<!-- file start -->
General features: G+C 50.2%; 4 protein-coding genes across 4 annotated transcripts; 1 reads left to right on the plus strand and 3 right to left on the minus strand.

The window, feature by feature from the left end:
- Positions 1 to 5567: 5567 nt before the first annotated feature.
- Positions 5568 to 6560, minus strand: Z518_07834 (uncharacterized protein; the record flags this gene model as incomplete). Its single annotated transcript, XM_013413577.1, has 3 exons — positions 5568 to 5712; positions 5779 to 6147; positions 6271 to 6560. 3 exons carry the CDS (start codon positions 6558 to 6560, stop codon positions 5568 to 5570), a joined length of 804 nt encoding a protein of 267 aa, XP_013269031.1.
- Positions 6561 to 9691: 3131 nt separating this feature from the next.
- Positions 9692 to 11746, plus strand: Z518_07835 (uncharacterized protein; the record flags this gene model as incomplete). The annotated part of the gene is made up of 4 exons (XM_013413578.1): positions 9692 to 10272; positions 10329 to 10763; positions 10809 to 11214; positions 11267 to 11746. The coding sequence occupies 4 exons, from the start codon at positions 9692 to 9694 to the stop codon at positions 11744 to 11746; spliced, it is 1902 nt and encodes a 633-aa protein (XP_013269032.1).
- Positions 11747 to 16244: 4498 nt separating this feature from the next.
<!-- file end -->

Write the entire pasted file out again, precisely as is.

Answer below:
General features: G+C 50.2%; 4 protein-coding genes across 4 annotated transcripts; 1 reads left to right on the plus strand and 3 right to left on the minus strand.

The window, feature by feature from the left end:
- Positions 1 to 5567: 5567 nt before the first annotated feature.
- Positions 5568 to 6560, minus strand: Z518_07834 (uncharacterized protein; the record flags this gene model as incomplete). Its single annotated transcript, XM_013413577.1, has 3 exons — positions 5568 to 5712; positions 5779 to 6147; positions 6271 to 6560. 3 exons carry the CDS (start codon positions 6558 to 6560, stop codon positions 5568 to 5570), a joined length of 804 nt encoding a protein of 267 aa, XP_013269031.1.
- Positions 6561 to 9691: 3131 nt separating this feature from the next.
- Positions 9692 to 11746, plus strand: Z518_07835 (uncharacterized protein; the record flags this gene model as incomplete). The annotated part of the gene is made up of 4 exons (XM_013413578.1): positions 9692 to 10272; positions 10329 to 10763; positions 10809 to 11214; positions 11267 to 11746. The coding sequence occupies 4 exons, from the start codon at positions 9692 to 9694 to the stop codon at positions 11744 to 11746; spliced, it is 1902 nt and encodes a 633-aa protein (XP_013269032.1).
- Positions 11747 to 16244: 4498 nt separating this feature from the next.